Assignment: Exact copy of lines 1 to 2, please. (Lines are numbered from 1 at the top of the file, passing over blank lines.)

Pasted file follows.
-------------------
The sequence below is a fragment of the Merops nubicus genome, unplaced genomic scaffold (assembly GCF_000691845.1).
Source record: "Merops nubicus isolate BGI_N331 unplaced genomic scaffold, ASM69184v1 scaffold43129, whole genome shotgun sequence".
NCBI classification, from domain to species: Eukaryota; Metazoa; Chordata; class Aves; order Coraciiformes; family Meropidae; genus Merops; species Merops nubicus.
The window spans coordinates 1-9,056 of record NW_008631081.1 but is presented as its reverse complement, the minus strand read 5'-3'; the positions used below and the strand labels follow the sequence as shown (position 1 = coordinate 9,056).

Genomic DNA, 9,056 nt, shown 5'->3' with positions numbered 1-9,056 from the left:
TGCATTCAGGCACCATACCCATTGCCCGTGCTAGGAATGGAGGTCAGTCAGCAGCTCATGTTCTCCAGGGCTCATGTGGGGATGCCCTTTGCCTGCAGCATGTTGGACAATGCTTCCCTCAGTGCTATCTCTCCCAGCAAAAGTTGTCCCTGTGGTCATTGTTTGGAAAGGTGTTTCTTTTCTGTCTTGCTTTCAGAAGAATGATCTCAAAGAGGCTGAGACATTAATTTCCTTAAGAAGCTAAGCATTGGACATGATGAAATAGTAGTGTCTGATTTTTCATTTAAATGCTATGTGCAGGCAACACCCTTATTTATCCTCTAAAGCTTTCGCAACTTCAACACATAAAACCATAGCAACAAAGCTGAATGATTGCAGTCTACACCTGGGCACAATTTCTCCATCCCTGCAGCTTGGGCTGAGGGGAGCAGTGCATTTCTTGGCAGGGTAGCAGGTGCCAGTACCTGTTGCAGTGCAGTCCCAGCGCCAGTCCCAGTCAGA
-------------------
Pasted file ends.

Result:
The sequence below is a fragment of the Merops nubicus genome, unplaced genomic scaffold (assembly GCF_000691845.1).
Source record: "Merops nubicus isolate BGI_N331 unplaced genomic scaffold, ASM69184v1 scaffold43129, whole genome shotgun sequence".